Inside a microwave oven, a device called a magnetron generates radio waves with short wavelengths that travel through the oven's cooking area. Food in the oven absorbs these radio waves, and the waves' energy heats the food. A microwave's output wattage rating refers to the relative power of the waves that the oven's magnetron is capable of generating; in general, the higher an oven's output wattage, the faster it will be able to cook food. Once you know your microwave's output wattage, you'll be able to determine appropriate cooking times for your particular model.
Typical Wattage Range
The output wattage of microwave ovens varies considerably from model to model, but larger ovens are typically more powerful than smaller ones. Compact microwaves often output between 600 and 800 watts, and mid-sized and larger models commonly output between 850 and 1,650 watts. Manufacturers offer models with a range of output ratings; two well-known appliance manufacturers make microwaves that range from 700 to 1,200 watts.
Where to Look
Most microwave oven owner's manuals include a list of specifications in which the oven's output wattage is specified, and some ovens display the wattage on a label inside the oven.
The wattage will also be included on a label on the back of the oven. This label typically contains details about the oven's manufacturer, its model and serial numbers, its Underwriters' Laboratories registration and any required warnings. Do not confuse the output wattage with the oven's input wattage, which will also likely be included on the label and is a specification of the electricity required to run the oven, not its cooking power.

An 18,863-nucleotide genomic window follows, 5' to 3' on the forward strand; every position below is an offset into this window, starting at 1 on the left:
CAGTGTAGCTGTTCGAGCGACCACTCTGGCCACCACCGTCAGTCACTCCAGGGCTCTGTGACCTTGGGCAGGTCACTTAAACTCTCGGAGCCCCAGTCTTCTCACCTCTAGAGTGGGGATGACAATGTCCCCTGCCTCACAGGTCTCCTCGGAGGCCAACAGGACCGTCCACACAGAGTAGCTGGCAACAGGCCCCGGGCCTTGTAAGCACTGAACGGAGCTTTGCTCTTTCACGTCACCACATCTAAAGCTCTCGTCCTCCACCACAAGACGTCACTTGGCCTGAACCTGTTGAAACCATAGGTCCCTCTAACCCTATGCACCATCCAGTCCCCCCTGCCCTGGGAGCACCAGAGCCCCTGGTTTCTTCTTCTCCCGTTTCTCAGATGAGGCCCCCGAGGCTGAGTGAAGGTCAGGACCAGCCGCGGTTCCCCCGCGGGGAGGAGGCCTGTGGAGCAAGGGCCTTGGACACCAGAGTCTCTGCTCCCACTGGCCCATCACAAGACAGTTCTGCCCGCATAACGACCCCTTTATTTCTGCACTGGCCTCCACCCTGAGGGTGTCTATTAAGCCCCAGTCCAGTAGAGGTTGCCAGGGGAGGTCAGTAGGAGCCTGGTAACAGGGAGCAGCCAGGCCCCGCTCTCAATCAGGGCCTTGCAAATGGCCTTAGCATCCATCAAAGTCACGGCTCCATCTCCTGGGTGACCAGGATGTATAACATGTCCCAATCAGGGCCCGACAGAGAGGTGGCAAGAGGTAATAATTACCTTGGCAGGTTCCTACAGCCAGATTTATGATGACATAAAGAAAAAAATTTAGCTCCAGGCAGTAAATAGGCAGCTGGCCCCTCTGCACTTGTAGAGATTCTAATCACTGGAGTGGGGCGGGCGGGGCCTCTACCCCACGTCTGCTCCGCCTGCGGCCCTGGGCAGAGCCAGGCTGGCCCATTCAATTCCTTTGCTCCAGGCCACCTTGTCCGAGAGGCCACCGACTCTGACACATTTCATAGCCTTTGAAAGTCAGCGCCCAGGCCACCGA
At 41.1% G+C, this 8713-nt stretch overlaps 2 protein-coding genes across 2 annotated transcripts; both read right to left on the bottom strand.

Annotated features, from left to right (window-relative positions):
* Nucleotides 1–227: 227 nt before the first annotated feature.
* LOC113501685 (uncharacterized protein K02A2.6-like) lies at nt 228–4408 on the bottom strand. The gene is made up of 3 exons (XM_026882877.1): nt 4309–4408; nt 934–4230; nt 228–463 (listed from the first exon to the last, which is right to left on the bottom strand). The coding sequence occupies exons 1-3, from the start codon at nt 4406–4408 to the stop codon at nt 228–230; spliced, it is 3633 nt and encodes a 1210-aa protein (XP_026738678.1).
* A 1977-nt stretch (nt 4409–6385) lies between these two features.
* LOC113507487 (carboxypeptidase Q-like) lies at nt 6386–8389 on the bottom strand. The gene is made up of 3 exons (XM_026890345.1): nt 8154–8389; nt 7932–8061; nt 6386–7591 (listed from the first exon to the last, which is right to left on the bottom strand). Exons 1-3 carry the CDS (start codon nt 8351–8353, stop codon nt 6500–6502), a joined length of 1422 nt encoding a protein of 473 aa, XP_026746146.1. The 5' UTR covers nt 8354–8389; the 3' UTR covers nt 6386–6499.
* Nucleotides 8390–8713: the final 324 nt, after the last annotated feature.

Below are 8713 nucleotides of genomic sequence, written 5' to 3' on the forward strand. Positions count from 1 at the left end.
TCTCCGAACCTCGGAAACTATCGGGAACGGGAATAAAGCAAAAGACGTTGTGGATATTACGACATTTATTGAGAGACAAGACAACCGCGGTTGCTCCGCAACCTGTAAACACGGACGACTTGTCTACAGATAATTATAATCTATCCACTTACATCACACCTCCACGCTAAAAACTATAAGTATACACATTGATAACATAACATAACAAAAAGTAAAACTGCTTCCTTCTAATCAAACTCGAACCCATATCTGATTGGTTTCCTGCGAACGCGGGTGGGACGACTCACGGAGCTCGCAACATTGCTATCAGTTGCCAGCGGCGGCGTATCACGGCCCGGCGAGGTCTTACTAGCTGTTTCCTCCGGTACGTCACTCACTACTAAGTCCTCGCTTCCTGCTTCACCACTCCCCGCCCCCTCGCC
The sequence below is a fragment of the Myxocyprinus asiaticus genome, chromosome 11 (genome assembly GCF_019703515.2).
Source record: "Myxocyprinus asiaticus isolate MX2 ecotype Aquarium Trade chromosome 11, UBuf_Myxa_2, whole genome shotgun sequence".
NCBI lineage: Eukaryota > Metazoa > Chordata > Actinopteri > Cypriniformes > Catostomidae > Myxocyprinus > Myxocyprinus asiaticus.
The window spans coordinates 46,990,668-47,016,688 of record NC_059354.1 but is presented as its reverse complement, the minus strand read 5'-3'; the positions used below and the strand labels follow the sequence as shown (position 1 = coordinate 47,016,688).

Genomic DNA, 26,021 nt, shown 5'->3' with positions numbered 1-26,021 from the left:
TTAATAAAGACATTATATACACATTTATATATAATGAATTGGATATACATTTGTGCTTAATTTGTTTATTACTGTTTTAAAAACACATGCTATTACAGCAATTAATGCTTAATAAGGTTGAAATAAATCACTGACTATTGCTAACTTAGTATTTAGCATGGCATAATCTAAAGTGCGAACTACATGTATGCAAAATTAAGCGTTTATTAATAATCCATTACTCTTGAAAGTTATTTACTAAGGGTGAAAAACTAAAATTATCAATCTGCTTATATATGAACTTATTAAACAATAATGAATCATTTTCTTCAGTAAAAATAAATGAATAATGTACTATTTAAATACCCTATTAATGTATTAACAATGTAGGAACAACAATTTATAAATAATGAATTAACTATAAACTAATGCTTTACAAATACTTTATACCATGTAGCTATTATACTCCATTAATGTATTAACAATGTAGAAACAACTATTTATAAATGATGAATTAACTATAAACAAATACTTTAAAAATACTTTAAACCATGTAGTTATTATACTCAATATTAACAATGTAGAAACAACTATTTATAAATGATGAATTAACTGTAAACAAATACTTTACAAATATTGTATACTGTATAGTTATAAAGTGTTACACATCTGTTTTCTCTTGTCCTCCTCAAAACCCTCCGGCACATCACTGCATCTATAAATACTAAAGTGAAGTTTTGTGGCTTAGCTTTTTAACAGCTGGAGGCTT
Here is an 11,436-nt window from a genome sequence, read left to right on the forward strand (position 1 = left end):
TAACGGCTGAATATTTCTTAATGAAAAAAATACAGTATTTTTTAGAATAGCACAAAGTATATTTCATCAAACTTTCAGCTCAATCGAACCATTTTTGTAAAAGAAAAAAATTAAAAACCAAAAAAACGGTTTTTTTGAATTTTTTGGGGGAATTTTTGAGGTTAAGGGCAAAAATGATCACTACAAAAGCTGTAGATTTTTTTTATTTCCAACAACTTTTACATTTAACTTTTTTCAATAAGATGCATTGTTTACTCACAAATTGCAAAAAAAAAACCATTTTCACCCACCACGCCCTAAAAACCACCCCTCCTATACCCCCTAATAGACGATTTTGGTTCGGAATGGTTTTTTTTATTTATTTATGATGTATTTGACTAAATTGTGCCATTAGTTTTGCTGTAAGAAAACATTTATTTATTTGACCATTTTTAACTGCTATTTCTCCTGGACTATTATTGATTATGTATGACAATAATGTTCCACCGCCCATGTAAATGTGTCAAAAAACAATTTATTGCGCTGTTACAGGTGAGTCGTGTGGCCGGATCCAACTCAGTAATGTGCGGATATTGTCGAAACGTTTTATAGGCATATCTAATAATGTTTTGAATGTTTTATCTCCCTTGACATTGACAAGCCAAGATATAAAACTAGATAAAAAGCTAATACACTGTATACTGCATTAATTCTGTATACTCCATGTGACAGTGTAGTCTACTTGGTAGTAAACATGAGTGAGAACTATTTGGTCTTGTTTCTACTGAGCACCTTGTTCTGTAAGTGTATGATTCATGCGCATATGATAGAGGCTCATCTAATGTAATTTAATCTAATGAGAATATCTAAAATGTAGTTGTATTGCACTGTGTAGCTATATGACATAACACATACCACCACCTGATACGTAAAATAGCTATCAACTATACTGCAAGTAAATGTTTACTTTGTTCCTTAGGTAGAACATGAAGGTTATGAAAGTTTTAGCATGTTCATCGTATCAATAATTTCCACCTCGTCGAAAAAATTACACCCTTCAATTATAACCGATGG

If your microwave's manual and labels are missing or damaged and you're not able to determine your oven's wattage from them, you may be able to estimate the unit's power output by conducting a simple test. Fill a microwave-safe measuring cup with exactly 8 ounces of cold water and put the cup in the oven. Set the oven to cook for 4 minutes at high power and watch through the window so that you can see when the water begins to boil.
The faster the water boils, the higher your oven's wattage. A 1,200-watt microwave will boil the water in less than 2 minutes, an 800-watt microwave in about 2 1/2 minutes, and a 700-watt microwave in about 3 minutes.
After completing the boil-water test, leave the cup of water in the microwave to cool down, as the water can be scalding hot. If spilled, it can severely burn you.
Evan Gillespie grew up working in his family's hardware and home-improvement business and is an experienced gardener. He has been writing on home, garden and design topics since 1996. His work has appeared in the South Bend Tribune, the Fort Wayne Journal-Gazette, Arts Everywhere magazine and many other publications.